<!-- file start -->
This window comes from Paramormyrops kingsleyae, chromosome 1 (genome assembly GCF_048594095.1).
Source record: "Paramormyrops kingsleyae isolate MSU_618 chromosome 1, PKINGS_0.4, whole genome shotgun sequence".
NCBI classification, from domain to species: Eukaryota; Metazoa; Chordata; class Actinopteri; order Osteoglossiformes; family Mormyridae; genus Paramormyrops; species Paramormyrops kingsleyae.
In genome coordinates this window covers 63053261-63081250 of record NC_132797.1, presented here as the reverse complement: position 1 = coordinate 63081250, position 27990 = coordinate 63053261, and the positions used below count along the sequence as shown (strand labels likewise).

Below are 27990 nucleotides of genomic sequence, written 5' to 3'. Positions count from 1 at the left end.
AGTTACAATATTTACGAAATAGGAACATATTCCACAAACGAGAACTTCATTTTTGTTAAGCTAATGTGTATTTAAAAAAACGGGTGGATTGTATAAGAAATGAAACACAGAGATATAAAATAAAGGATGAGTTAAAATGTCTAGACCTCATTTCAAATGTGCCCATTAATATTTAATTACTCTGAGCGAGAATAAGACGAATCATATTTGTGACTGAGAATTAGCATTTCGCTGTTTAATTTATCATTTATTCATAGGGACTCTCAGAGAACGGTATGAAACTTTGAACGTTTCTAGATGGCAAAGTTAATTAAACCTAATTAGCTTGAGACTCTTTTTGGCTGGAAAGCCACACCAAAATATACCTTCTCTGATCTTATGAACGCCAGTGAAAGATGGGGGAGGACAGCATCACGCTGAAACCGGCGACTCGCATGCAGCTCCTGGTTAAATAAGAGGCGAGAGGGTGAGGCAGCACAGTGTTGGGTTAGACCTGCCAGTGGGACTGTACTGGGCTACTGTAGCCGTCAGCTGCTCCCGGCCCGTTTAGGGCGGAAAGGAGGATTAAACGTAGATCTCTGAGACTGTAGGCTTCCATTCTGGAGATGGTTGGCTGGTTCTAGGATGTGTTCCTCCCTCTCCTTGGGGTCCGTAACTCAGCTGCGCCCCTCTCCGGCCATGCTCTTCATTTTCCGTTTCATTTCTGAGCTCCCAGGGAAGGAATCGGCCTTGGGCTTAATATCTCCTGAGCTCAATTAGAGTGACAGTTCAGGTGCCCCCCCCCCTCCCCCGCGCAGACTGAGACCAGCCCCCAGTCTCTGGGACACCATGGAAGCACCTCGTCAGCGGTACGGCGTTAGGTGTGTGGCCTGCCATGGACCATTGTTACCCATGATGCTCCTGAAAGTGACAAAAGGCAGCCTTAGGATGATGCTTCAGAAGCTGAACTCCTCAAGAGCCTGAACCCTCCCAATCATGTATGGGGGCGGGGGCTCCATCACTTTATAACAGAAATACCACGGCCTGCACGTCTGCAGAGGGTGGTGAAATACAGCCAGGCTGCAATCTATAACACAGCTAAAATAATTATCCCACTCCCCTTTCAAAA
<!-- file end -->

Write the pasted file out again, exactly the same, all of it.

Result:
This window comes from Paramormyrops kingsleyae, chromosome 1 (genome assembly GCF_048594095.1).
Source record: "Paramormyrops kingsleyae isolate MSU_618 chromosome 1, PKINGS_0.4, whole genome shotgun sequence".
NCBI classification, from domain to species: Eukaryota; Metazoa; Chordata; class Actinopteri; order Osteoglossiformes; family Mormyridae; genus Paramormyrops; species Paramormyrops kingsleyae.
In genome coordinates this window covers 63053261-63081250 of record NC_132797.1, presented here as the reverse complement: position 1 = coordinate 63081250, position 27990 = coordinate 63053261, and the positions used below count along the sequence as shown (strand labels likewise).

Below are 27990 nucleotides of genomic sequence, written 5' to 3'. Positions count from 1 at the left end.
AGTTACAATATTTACGAAATAGGAACATATTCCACAAACGAGAACTTCATTTTTGTTAAGCTAATGTGTATTTAAAAAAACGGGTGGATTGTATAAGAAATGAAACACAGAGATATAAAATAAAGGATGAGTTAAAATGTCTAGACCTCATTTCAAATGTGCCCATTAATATTTAATTACTCTGAGCGAGAATAAGACGAATCATATTTGTGACTGAGAATTAGCATTTCGCTGTTTAATTTATCATTTATTCATAGGGACTCTCAGAGAACGGTATGAAACTTTGAACGTTTCTAGATGGCAAAGTTAATTAAACCTAATTAGCTTGAGACTCTTTTTGGCTGGAAAGCCACACCAAAATATACCTTCTCTGATCTTATGAACGCCAGTGAAAGATGGGGGAGGACAGCATCACGCTGAAACCGGCGACTCGCATGCAGCTCCTGGTTAAATAAGAGGCGAGAGGGTGAGGCAGCACAGTGTTGGGTTAGACCTGCCAGTGGGACTGTACTGGGCTACTGTAGCCGTCAGCTGCTCCCGGCCCGTTTAGGGCGGAAAGGAGGATTAAACGTAGATCTCTGAGACTGTAGGCTTCCATTCTGGAGATGGTTGGCTGGTTCTAGGATGTGTTCCTCCCTCTCCTTGGGGTCCGTAACTCAGCTGCGCCCCTCTCCGGCCATGCTCTTCATTTTCCGTTTCATTTCTGAGCTCCCAGGGAAGGAATCGGCCTTGGGCTTAATATCTCCTGAGCTCAATTAGAGTGACAGTTCAGGTGCCCCCCCCCCTCCCCCGCGCAGACTGAGACCAGCCCCCAGTCTCTGGGACACCATGGAAGCACCTCGTCAGCGGTACGGCGTTAGGTGTGTGGCCTGCCATGGACCATTGTTACCCATGATGCTCCTGAAAGTGACAAAAGGCAGCCTTAGGATGATGCTTCAGAAGCTGAACTCCTCAAGAGCCTGAACCCTCCCAATCATGTATGGGGGCGGGGGCTCCATCACTTTATAACAGAAATACCACGGCCTGCACGTCTGCAGAGGGTGGTGAAATACAGCCAGGCTGCAATCTATAACACAGCTAAAATAATTATCCCACTCCCCTTTCAAAA